Gel manicures became an instant beauty phenomenon: They're quick, they're practically bulletproof, and the shiny, glossy color won't budge for at least two weeks.
Now that we have said the good, there are some pretty scary sides to the gel obsession.
Try to limit your exposure to the gel manicure light.
Although the jury is still out on whether or not UV light radiation from gel manicures can cause cancer, it's best to stay away as much as you can.
An additional concern is the popularity increase of LED lamps used on nails.
LED lamps have become popular as much for their faster curing times as the belief that they're safer than UV lamps, but that is not the case.
Although many people mistakenly believe these lamps do not use UVA to cure, they in fact use higher intensities of UVA wavelengths in order to achieve the shorter curing times.
UVA radiation causes signs of premature aging like dark spots and wrinkles on your hands and wrists.
The truth is, when you still need to get that gel fix, you'll need more than just a simple sunscreen, as sunscreens are not typically great at protecting against UVA rays.
Plus, the UVA light from the nail lamps is stronger than the usual exposure you get from the sun. Applying sunscreen during a manicure is simply difficult.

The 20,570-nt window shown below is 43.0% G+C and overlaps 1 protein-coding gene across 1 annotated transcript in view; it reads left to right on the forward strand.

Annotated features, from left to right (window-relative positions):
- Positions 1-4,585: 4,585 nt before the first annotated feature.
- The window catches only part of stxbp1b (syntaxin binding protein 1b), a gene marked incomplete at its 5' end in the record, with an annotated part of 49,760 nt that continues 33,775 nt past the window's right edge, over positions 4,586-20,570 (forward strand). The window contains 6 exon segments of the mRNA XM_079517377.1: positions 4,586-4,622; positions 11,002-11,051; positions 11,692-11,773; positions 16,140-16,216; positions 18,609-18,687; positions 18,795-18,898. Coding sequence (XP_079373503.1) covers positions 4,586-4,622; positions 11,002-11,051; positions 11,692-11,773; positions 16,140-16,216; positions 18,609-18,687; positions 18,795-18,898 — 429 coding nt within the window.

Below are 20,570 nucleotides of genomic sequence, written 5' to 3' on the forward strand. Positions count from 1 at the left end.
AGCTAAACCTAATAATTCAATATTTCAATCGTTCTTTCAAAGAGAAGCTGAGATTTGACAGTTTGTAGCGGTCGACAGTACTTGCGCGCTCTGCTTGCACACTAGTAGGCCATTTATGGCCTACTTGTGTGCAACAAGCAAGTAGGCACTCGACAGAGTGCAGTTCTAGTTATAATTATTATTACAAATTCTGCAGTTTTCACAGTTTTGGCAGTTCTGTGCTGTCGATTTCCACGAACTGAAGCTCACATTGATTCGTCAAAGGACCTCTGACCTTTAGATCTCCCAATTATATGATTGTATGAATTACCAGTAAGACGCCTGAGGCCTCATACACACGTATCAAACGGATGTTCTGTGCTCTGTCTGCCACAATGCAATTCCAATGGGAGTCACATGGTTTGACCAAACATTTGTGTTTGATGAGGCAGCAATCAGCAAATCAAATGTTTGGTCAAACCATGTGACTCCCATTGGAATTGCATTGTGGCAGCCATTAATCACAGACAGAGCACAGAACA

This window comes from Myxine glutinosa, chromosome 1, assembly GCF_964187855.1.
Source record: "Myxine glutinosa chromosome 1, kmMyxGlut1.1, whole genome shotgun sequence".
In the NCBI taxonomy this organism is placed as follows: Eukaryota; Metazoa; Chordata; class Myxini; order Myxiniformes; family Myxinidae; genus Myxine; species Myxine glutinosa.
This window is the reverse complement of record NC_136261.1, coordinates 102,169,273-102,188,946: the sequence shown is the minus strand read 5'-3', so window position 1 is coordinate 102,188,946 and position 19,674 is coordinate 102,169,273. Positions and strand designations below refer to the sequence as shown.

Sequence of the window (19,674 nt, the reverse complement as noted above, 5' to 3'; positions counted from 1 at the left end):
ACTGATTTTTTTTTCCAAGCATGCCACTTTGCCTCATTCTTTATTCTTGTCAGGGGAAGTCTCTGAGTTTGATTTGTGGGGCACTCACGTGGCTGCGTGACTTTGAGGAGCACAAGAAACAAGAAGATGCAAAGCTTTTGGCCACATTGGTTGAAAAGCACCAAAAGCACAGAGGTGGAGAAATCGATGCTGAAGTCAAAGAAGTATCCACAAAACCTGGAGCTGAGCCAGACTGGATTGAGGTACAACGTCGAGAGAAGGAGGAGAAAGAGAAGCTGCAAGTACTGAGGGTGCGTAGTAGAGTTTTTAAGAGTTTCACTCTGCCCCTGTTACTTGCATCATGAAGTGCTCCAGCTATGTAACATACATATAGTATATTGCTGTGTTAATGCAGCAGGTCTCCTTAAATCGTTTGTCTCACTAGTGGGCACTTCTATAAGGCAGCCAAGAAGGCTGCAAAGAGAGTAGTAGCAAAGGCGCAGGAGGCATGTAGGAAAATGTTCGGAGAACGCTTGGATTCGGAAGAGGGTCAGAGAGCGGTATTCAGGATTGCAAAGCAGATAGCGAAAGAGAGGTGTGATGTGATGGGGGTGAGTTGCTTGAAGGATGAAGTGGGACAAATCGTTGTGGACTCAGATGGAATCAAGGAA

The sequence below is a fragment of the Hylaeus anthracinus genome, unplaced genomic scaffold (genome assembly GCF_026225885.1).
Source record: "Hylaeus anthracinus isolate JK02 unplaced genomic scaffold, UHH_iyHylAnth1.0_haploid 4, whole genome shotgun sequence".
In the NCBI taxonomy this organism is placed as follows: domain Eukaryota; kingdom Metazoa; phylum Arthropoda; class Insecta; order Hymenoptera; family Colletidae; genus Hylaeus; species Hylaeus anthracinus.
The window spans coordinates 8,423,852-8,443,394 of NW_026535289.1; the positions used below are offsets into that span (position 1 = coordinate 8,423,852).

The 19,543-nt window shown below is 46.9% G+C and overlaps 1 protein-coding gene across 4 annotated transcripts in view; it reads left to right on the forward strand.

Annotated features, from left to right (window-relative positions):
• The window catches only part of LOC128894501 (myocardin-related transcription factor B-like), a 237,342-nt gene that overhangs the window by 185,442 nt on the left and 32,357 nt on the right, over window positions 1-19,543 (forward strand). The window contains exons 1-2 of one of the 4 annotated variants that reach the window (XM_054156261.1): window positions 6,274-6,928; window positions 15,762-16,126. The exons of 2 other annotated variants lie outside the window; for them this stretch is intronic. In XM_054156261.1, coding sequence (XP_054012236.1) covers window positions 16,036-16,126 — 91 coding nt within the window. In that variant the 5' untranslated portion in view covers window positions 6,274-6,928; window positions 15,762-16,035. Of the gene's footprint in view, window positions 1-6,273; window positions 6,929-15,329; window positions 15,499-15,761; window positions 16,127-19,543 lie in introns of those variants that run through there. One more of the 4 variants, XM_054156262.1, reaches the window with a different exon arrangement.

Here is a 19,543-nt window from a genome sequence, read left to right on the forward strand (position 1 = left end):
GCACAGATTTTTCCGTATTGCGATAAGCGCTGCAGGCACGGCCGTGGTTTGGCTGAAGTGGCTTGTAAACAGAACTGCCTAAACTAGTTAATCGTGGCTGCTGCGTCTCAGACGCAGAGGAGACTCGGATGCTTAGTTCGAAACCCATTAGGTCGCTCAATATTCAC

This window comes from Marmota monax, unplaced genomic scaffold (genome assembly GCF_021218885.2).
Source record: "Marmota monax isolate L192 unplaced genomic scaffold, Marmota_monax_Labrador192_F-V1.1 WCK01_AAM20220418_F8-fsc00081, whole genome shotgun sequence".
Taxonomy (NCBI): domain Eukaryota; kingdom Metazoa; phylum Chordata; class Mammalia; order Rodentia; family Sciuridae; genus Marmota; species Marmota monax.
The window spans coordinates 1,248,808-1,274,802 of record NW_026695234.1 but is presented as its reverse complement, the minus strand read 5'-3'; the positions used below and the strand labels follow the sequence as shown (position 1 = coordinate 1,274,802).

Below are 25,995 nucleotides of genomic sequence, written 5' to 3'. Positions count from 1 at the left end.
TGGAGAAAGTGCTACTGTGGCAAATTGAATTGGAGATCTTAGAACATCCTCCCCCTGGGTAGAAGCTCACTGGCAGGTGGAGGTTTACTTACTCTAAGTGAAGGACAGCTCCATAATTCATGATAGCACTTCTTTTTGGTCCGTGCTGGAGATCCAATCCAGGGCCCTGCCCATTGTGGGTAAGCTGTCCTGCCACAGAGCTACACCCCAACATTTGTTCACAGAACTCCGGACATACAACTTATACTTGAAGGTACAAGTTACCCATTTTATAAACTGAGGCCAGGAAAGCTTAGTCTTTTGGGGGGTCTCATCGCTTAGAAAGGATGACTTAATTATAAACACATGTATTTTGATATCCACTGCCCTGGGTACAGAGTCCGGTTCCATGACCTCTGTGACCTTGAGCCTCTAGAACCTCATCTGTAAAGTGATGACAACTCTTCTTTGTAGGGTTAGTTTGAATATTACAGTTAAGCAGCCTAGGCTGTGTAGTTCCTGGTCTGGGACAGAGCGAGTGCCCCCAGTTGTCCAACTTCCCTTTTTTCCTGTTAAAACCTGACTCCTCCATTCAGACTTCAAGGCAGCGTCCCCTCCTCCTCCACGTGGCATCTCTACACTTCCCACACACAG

By the time the hand-care portion of the manicure is finished, prior to the application of the gels, sunscreen would need to be applied, and then the consumer and the manicurist would need to wait the recommended 20 minutes prior to applying the gel.
Who’s going to actually do this? No one.
BUT! There is a product that exists called YouVeeShield Gloves. They protect your hands against UVA radiation as well as protecting the entire digits and wrist, is truly one-size-fits-all, and is economical.
Gel manicure UV lamps are not all alike.
It is important to note UV lamps are not regulated, so each one might affect you differently. The strength of the bulb varies from one manufacturer to the next, which makes it very difficult to assess the risk level at different salons. You might be telling yourself that the amount of exposure is so short and infrequent, but your visits to the manicurist add up.